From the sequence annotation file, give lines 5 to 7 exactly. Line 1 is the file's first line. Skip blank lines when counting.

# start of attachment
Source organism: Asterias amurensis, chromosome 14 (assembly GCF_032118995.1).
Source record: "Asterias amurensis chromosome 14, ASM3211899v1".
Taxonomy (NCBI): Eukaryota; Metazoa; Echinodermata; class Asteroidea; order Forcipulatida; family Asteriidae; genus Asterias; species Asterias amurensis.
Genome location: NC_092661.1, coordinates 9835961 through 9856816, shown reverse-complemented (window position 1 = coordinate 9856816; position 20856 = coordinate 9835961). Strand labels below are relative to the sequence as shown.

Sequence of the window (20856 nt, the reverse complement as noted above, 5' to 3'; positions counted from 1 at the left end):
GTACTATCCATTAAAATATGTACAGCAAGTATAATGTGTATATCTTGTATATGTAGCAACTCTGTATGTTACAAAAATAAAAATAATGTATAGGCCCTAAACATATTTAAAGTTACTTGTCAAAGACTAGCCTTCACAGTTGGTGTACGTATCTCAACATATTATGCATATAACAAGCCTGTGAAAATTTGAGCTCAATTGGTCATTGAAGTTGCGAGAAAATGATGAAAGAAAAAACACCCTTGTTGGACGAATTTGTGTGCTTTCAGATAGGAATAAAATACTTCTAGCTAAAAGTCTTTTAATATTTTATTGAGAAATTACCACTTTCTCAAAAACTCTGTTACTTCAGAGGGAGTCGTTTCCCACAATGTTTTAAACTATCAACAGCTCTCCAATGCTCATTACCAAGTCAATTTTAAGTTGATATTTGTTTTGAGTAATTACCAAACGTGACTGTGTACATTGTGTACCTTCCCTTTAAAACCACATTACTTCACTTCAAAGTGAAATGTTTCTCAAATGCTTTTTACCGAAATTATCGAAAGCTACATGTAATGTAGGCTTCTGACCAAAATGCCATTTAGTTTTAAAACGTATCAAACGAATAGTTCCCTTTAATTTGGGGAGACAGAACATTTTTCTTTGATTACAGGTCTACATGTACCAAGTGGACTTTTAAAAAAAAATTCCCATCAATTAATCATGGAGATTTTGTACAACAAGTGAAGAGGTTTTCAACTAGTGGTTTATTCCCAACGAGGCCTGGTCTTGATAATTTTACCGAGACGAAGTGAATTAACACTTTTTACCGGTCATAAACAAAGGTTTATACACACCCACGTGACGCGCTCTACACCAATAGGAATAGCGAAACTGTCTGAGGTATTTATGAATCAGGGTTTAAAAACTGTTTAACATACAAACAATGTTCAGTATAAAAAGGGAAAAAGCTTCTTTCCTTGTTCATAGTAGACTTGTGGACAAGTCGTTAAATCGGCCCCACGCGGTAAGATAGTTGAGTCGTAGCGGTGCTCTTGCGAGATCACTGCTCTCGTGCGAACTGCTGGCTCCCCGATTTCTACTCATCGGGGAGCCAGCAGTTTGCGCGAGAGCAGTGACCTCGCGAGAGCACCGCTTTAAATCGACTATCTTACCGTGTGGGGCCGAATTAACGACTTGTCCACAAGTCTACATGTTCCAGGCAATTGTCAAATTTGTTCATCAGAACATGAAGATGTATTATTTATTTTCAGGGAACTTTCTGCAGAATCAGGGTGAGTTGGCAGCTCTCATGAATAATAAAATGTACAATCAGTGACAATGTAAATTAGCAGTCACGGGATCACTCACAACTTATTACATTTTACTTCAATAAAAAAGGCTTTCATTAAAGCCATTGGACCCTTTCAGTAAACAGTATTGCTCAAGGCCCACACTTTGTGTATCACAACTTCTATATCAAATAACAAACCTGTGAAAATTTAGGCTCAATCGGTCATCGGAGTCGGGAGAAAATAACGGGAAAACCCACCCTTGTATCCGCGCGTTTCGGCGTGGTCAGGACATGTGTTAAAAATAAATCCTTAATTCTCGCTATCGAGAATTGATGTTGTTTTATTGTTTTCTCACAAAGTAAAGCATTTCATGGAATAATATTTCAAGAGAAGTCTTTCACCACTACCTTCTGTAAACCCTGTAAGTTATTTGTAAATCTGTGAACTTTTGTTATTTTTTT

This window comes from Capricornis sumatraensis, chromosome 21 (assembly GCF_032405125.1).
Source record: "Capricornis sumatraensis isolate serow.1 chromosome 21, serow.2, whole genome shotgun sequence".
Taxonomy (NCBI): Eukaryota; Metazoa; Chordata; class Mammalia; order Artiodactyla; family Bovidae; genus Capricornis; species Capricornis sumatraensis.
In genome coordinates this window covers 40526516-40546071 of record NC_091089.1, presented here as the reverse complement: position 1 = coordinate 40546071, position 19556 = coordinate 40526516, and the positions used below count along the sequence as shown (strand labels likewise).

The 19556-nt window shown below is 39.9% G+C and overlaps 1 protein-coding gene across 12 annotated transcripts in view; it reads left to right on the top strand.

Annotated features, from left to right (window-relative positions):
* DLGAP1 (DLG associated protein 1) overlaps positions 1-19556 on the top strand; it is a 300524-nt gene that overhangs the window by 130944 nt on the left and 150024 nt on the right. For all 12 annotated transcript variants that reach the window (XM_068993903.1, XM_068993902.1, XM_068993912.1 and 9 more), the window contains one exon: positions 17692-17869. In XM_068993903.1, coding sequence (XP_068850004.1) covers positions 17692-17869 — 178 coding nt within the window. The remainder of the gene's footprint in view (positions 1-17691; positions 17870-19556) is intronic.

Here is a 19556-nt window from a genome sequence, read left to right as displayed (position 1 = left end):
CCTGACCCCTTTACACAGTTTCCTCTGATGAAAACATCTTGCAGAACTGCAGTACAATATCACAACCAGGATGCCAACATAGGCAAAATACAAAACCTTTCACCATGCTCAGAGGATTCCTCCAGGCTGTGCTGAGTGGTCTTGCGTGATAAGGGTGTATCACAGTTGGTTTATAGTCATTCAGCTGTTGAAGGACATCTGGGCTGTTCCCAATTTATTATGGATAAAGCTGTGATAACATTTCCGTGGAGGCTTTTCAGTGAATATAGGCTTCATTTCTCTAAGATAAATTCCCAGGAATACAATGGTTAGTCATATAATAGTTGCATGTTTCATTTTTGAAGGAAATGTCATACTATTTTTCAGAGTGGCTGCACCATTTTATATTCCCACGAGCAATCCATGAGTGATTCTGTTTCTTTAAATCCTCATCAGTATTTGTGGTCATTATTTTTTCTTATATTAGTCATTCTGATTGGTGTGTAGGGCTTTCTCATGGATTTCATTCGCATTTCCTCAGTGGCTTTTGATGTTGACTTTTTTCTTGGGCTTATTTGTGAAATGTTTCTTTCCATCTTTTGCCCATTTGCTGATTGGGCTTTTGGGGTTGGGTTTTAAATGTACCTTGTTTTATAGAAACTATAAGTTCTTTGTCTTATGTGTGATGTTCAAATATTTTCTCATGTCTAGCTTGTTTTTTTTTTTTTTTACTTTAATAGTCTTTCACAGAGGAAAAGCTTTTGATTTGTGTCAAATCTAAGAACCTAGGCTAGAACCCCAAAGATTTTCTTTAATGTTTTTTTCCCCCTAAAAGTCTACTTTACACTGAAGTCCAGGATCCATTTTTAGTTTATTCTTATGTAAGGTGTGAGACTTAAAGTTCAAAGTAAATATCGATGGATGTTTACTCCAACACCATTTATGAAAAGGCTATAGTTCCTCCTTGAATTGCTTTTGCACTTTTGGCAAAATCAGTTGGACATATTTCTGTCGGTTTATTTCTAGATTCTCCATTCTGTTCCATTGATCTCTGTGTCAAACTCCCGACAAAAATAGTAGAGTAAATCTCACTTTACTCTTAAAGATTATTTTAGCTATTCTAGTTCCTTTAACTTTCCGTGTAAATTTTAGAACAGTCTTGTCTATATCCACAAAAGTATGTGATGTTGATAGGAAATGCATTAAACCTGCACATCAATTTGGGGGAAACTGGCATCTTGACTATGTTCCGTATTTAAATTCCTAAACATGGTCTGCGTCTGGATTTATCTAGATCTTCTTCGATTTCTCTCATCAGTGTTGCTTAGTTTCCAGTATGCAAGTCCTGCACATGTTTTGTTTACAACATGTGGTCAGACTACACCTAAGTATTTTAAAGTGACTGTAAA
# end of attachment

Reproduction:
Sequence of the window (20856 nt, the reverse complement as noted above, 5' to 3'; positions counted from 1 at the left end):
GTACTATCCATTAAAATATGTACAGCAAGTATAATGTGTATATCTTGTATATGTAGCAACTCTGTATGTTACAAAAATAAAAATAATGTATAGGCCCTAAACATATTTAAAGTTACTTGTCAAAGACTAGCCTTCACAGTTGGTGTACGTATCTCAACATATTATGCATATAACAAGCCTGTGAAAATTTGAGCTCAATTGGTCATTGAAGTTGCGAGAAAATGATGAAAGAAAAAACACCCTTGTTGGACGAATTTGTGTGCTTTCAGATAGGAATAAAATACTTCTAGCTAAAAGTCTTTTAATATTTTATTGAGAAATTACCACTTTCTCAAAAACTCTGTTACTTCAGAGGGAGTCGTTTCCCACAATGTTTTAAACTATCAACAGCTCTCCAATGCTCATTACCAAGTCAATTTTAAGTTGATATTTGTTTTGAGTAATTACCAAACGTGACTGTGTACATTGTGTACCTTCCCTTTAAAACCACATTACTTCACTTCAAAGTGAAATGTTTCTCAAATGCTTTTTACCGAAATTATCGAAAGCTACATGTAATGTAGGCTTCTGACCAAAATGCCATTTAGTTTTAAAACGTATCAAACGAATAGTTCCCTTTAATTTGGGGAGACAGAACATTTTTCTTTGATTACAGGTCTACATGTACCAAGTGGACTTTTAAAAAAAAATTCCCATCAATTAATCATGGAGATTTTGTACAACAAGTGAAGAGGTTTTCAACTAGTGGTTTATTCCCAACGAGGCCTGGTCTTGATAATTTTACCGAGACGAAGTGAATTAACACTTTTTACCGGTCATAAACAAAGGTTTATACACACCCACGTGACGCGCTCTACACCAATAGGAATAGCGAAACTGTCTGAGGTATTTATGAATCAGGGTTTAAAAACTGTTTAACATACAAACAATGTTCAGTATAAAAAGGGAAAAAGCTTCTTTCCTTGTTCATAGTAGACTTGTGGACAAGTCGTTAAATCGGCCCCACGCGGTAAGATAGTTGAGTCGTAGCGGTGCTCTTGCGAGATCACTGCTCTCGTGCGAACTGCTGGCTCCCCGATTTCTACTCATCGGGGAGCCAGCAGTTTGCGCGAGAGCAGTGACCTCGCGAGAGCACCGCTTTAAATCGACTATCTTACCGTGTGGGGCCGAATTAACGACTTGTCCACAAGTCTACATGTTCCAGGCAATTGTCAAATTTGTTCATCAGAACATGAAGATGTATTATTTATTTTCAGGGAACTTTCTGCAGAATCAGGGTGAGTTGGCAGCTCTCATGAATAATAAAATGTACAATCAGTGACAATGTAAATTAGCAGTCACGGGATCACTCACAACTTATTACATTTTACTTCAATAAAAAAGGCTTTCATTAAAGCCATTGGACCCTTTCAGTAAACAGTATTGCTCAAGGCCCACACTTTGTGTATCACAACTTCTATATCAAATAACAAACCTGTGAAAATTTAGGCTCAATCGGTCATCGGAGTCGGGAGAAAATAACGGGAAAACCCACCCTTGTATCCGCGCGTTTCGGCGTGGTCAGGACATGTGTTAAAAATAAATCCTTAATTCTCGCTATCGAGAATTGATGTTGTTTTATTGTTTTCTCACAAAGTAAAGCATTTCATGGAATAATATTTCAAGAGAAGTCTTTCACCACTACCTTCTGTAAACCCTGTAAGTTATTTGTAAATCTGTGAACTTTTGTTATTTTTTT

This window comes from Capricornis sumatraensis, chromosome 21 (assembly GCF_032405125.1).